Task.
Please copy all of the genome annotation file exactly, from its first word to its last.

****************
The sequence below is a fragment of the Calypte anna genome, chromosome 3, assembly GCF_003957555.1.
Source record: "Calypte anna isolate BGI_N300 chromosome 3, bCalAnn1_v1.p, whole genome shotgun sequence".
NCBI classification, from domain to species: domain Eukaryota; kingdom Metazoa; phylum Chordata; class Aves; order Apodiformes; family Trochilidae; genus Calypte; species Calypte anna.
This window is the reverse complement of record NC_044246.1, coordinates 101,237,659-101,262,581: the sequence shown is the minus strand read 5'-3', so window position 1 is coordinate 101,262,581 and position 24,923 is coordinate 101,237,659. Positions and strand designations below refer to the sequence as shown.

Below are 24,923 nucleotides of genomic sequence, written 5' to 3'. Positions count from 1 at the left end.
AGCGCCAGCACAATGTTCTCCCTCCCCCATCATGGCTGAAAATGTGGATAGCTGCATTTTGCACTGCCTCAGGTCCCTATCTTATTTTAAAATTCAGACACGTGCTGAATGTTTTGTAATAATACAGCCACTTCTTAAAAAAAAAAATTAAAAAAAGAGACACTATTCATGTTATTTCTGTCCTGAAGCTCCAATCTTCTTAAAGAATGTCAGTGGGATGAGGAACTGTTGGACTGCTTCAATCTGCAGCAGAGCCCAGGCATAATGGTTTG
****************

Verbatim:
The sequence below is a fragment of the Calypte anna genome, chromosome 3, assembly GCF_003957555.1.
Source record: "Calypte anna isolate BGI_N300 chromosome 3, bCalAnn1_v1.p, whole genome shotgun sequence".
NCBI classification, from domain to species: domain Eukaryota; kingdom Metazoa; phylum Chordata; class Aves; order Apodiformes; family Trochilidae; genus Calypte; species Calypte anna.
This window is the reverse complement of record NC_044246.1, coordinates 101,237,659-101,262,581: the sequence shown is the minus strand read 5'-3', so window position 1 is coordinate 101,262,581 and position 24,923 is coordinate 101,237,659. Positions and strand designations below refer to the sequence as shown.

Below are 24,923 nucleotides of genomic sequence, written 5' to 3'. Positions count from 1 at the left end.
AGCGCCAGCACAATGTTCTCCCTCCCCCATCATGGCTGAAAATGTGGATAGCTGCATTTTGCACTGCCTCAGGTCCCTATCTTATTTTAAAATTCAGACACGTGCTGAATGTTTTGTAATAATACAGCCACTTCTTAAAAAAAAAAATTAAAAAAAGAGACACTATTCATGTTATTTCTGTCCTGAAGCTCCAATCTTCTTAAAGAATGTCAGTGGGATGAGGAACTGTTGGACTGCTTCAATCTGCAGCAGAGCCCAGGCATAATGGTTTG